receives between 1,000 and 1,200 a year; defendant, for its part, put forth no
schedule of ordered priorities.
The Oelerich letter is dated two months
before Bauer’s accident. The Levy-Oelerich set of letters is the earliest
we have in evidence; the other available correspondence was all sent after the
accident (def exhs D through T). The focus here then becomes what had been done
previously. DOT’s Causin stated that Veterans Highway was built in 1948
by the County of Suffolk and turned over to the State in 1972. No documents
were offered on its construction or any reconstruction or rehabilitation at the
intersection that may have occurred prior to Mr. Bauer’s accident. The
only information presented was contained in claimant’s exhibit 4.
Such exhibit includes: three pages tabulating accidents at the
intersection from October 1, 1995 to September 30, 1998; five photographs; a
one-page map of the area; and a handwritten diagram of the intersection with
distances marked off and the Church Street entrance to the Sun-Vet Mall
indicated. The 10-page packet was described as a traffic control study by
Causin. Causin never stated, or otherwise implied, that there was any other
pre-accident investigation or study of the Route 454/Church Street intersection.
In fact, the 1995 to 1998 accident history was used in evaluating the complaint
forwarded by Levy, and is mentioned in Oelerich’s letter of October 25,
1999, quoted above.
* * *
The State, or any municipality, has a duty to keep its highways and roads
in reasonably safe condition. Friedman v State of New York, 67 NY2d 271,
502 NYS2d 669 (1986). However, the determination of an expert governmental
planning body is not subject to review in a lawsuit for negligence unless its
design or plan “evolved without adequate study or lacked reasonable
basis.” Weiss v Fote, 7 NY2d 579, 589, 200 NYS2d 409, 416 (1960).
With that said, the governmental entity is under a “continuing duty to
review its plan in the light of its actual operation.” 7 NY2d at 587, 200
NYS2d at 415.
A study can be sufficient without necessarily being formal,
for example, the “sight distance” study described in Ernest v Red
Creek Cent. School Dist., 93 NY2d 664, 695 NYS2d 531 (1999), rearg denied
93 NY2d 1042, 697 NYS2d 571 (1999), which was used to determine how close
motorists had to be to a school’s driveway to see exiting school
In this matter, the State’s highway planning or design as to
the safety of left turns from Church Street onto Route 454 was inadequate.
Among other things, no documentation was presented that any reasoned
determination thereon was ever made. Claimant’s exhibit 4 describes and
plots 17 accidents in a three-year period. There is no conclusion. The study
or tabulation does not have a vehicle count, and thus there is no basis for
maintaining that such is a high, medium or low number of accidents.
vehicle counts are necessary in such circumstances has extensive precedential
support (see for example, Schuster v McDonald, 263 AD2d 473, 692 NYS2d
721 (2d Dept 1999); Romeo v State of New York, 273 AD2d 934, 709 NYS2d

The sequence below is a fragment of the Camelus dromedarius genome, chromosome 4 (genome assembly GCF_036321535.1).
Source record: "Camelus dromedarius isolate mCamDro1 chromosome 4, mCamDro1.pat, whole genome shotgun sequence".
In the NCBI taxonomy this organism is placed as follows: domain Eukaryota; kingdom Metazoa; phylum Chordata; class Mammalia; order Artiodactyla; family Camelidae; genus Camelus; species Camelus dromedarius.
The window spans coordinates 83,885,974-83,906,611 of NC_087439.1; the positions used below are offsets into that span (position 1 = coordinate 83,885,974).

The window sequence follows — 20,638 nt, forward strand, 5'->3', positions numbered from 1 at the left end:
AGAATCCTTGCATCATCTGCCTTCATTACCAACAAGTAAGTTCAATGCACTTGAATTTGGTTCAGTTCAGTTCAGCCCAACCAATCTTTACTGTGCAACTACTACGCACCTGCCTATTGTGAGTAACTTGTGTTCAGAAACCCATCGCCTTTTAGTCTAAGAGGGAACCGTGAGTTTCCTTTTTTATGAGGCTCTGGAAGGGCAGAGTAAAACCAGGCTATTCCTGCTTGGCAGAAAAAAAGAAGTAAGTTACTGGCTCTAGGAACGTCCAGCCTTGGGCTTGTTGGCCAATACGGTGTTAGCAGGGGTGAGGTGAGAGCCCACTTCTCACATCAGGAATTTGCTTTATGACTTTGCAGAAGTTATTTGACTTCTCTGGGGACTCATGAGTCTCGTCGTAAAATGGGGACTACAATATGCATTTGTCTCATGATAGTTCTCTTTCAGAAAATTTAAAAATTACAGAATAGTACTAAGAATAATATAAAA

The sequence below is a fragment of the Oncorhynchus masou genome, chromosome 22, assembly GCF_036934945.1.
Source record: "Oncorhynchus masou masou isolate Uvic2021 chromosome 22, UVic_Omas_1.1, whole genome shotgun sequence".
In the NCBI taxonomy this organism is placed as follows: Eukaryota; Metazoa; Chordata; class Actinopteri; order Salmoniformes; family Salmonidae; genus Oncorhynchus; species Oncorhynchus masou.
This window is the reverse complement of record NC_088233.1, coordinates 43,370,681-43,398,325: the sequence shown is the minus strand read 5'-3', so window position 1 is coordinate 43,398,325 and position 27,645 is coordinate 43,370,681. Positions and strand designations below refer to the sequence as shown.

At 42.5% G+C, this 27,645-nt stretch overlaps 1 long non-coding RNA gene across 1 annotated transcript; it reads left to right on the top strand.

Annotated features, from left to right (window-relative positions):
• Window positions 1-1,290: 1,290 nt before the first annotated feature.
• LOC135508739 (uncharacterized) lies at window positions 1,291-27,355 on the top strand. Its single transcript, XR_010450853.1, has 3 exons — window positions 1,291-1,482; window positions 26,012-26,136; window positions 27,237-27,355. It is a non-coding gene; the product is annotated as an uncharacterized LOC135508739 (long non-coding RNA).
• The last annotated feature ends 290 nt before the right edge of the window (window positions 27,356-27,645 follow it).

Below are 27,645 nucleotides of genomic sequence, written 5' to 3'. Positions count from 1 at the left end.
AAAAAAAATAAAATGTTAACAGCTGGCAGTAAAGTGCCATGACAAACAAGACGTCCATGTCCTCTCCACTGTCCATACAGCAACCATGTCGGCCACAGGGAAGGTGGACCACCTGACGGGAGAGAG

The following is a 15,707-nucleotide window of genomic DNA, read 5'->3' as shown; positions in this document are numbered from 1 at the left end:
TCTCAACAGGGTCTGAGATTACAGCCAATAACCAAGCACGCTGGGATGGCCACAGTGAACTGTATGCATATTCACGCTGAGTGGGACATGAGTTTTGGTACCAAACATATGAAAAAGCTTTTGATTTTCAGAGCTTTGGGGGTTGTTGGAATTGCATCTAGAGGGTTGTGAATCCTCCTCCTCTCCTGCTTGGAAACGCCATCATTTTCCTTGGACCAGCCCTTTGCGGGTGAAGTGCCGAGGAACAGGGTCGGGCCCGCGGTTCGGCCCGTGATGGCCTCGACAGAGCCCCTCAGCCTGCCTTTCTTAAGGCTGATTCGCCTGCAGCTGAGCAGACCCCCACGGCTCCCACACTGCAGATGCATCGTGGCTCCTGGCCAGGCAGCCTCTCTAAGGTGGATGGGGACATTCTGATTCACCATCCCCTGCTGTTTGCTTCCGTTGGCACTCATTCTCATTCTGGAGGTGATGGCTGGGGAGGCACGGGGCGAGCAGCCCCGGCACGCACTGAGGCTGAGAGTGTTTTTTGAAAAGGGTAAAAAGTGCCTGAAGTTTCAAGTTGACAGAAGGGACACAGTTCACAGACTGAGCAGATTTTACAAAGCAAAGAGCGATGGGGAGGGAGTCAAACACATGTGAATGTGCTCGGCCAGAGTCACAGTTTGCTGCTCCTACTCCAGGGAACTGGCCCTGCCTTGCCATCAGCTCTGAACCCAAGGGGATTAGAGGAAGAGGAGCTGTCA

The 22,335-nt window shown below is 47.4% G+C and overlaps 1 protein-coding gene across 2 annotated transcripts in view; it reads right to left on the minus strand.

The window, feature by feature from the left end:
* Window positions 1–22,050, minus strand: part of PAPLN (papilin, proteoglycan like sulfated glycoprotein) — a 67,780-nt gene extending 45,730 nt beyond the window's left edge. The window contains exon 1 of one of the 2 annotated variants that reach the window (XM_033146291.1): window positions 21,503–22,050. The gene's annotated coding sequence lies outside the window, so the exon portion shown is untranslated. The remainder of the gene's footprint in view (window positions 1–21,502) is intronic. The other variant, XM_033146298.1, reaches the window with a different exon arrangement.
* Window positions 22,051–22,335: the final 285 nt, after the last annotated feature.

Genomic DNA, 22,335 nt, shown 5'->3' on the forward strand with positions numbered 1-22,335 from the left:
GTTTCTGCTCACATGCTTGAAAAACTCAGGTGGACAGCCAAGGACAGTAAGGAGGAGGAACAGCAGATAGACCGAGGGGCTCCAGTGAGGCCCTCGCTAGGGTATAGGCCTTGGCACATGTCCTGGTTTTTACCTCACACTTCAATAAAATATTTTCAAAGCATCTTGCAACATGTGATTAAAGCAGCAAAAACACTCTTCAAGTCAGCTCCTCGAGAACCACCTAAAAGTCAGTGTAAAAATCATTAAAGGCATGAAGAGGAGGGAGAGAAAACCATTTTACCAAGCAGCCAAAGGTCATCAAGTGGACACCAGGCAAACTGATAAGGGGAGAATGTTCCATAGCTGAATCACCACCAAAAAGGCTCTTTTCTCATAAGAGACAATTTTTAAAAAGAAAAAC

783 (4th Dept 2000)); is contained in the Uniform Traffic Control Devices
regulations, 17 NYCRR §200 et seq, particularly Part 271; and was,
as Causin testified, DOT policy:
Every situation is a little bit different. So we look at the volumes, the
average daily volumes that drive the road; the speed of the motorists; the
configurations; sight distances; we take general field observations and we
design a study, we take that into consideration because the higher the volume,
percentagewise, you’re going to have more accidents. A low-volume road
that only has four cars, you’re not going to see more accidents as a
roadway that has one thousand or two thousand vehicles going through the
intersection on any given day. So, we take into consideration the
configuration, the speed, the volume when we look at the number of accidents.
None of this was done as part of claimant’s exhibit 4, except
that its last page does contain a reference to a sight distance
(“SD”) of about 1000 feet, which covers vehicles stopped at Church
Street looking left. Where there is an adequate plan, a plan with a reasonable
basis, the government’s qualified immunity will not be overcome by a
battle of competing experts. Affleck v Buckley, 96 NY2d 553, 732 NYS2d
625 (2001). The only two witnesses at trial were two professional engineers,
Causin and claimant’s outside expert, Nicholas Bellizzi, but whether their
design opinions on the intersection differed was beside the point. Rather,
their testimony - - and the exhibits - - made it clear that defendant did not
undertake an adequate study.
Causin testified that there were five accidents
between an eastbound vehicle and a northbound vehicle (first two pages of cl exh
4: boxes 4, 5, 7, 10 and 17). He indicated that he was not sure whether the
five accidents were the same as Mr. Bauer’s; the data is somewhat vague.
Claimant’s exhibit 4 terms these five accidents to be “right
angle” accidents, as it does for the accident represented by box 14, which
involved a westbound vehicle (rather than an eastbound one). To this trier of
fact, it is likely that all or most of the five designated “right
angle” accidents involved left turns, inasmuch as a vehicle intending to
make a right turn could relatively easily get onto the rightmost of the two
eastbound lanes of Route 454. The left turning vehicles were in more peril,